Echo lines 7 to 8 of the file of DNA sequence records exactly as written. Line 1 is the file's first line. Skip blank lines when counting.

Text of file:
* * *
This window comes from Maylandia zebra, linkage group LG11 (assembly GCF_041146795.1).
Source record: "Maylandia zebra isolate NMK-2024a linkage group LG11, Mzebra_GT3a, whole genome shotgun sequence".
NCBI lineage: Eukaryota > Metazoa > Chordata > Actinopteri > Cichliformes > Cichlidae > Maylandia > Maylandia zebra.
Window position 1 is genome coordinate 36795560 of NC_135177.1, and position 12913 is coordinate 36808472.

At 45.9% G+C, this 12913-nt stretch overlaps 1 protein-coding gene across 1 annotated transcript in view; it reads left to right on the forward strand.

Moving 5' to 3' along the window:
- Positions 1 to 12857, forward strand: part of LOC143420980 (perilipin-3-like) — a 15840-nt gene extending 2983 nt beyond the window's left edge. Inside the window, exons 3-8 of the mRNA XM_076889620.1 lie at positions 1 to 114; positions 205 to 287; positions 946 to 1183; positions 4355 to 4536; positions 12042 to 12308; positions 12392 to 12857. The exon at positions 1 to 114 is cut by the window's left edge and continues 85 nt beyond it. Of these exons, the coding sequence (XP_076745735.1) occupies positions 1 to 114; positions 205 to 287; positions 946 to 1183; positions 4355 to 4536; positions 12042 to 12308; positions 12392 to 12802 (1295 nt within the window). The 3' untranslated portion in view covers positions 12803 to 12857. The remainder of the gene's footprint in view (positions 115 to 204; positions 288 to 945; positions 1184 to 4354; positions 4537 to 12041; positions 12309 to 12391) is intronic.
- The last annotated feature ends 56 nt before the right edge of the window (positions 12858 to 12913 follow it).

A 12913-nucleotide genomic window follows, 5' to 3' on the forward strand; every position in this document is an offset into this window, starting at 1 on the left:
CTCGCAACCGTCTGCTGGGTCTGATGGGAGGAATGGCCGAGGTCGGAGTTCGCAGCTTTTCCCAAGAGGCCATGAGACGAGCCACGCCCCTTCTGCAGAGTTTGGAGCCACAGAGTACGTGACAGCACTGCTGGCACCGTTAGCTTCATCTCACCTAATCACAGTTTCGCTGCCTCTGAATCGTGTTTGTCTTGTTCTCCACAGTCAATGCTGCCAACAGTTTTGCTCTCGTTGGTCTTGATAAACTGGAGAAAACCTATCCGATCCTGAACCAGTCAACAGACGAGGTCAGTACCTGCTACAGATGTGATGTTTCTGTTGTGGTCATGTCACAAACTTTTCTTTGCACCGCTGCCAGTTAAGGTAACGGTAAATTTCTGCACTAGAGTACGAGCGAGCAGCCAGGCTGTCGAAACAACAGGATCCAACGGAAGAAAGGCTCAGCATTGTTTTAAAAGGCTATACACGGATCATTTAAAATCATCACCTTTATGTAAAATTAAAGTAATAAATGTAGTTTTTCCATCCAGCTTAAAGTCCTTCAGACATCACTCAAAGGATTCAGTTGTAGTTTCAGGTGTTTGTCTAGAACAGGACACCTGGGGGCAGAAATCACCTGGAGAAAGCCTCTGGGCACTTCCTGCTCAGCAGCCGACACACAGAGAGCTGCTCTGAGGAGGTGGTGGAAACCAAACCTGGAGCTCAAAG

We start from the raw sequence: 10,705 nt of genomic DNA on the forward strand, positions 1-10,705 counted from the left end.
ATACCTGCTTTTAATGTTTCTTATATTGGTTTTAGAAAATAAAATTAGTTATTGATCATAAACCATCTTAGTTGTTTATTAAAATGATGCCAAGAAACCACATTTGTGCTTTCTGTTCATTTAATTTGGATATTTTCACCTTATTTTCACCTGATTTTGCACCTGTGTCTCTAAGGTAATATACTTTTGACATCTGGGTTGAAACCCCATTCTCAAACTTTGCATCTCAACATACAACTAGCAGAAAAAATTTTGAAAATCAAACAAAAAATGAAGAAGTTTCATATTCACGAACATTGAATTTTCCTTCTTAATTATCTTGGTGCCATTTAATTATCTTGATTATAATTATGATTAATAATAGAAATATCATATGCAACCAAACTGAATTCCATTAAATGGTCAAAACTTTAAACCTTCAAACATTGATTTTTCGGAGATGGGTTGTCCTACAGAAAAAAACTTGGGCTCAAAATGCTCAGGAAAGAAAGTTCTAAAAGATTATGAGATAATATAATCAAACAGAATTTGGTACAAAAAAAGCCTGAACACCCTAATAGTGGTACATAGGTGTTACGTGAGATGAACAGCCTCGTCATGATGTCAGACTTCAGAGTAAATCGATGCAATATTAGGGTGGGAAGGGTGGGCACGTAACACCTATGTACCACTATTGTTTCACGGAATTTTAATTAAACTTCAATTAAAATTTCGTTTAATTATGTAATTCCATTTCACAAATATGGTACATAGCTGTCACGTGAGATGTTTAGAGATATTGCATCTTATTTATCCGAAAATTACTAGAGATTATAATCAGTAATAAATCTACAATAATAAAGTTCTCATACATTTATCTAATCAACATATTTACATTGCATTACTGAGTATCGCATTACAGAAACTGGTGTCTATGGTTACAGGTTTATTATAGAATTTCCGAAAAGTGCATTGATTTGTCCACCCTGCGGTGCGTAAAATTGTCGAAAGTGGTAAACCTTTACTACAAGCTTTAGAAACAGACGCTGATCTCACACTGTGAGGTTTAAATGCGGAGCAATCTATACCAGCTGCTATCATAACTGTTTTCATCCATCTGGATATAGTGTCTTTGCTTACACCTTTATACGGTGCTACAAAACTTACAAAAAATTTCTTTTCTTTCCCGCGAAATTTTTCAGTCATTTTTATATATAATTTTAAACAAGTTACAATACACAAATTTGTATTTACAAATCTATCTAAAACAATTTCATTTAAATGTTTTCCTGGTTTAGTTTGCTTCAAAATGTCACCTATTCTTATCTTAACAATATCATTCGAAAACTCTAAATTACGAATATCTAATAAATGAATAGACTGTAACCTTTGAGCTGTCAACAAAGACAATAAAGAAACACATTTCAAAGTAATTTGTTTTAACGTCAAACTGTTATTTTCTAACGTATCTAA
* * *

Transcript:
- Positions 1 to 12857, forward strand: part of LOC143420980 (perilipin-3-like) — a 15840-nt gene extending 2983 nt beyond the window's left edge. Inside the window, exons 3-8 of the mRNA XM_076889620.1 lie at positions 1 to 114; positions 205 to 287; positions 946 to 1183; positions 4355 to 4536; positions 12042 to 12308; positions 12392 to 12857. The exon at positions 1 to 114 is cut by the window's left edge and continues 85 nt beyond it. Of these exons, the coding sequence (XP_076745735.1) occupies positions 1 to 114; positions 205 to 287; positions 946 to 1183; positions 4355 to 4536; positions 12042 to 12308; positions 12392 to 12802 (1295 nt within the window). The 3' untranslated portion in view covers positions 12803 to 12857. The remainder of the gene's footprint in view (positions 115 to 204; positions 288 to 945; positions 1184 to 4354; positions 4537 to 12041; positions 12309 to 12391) is intronic.
- The last annotated feature ends 56 nt before the right edge of the window (positions 12858 to 12913 follow it).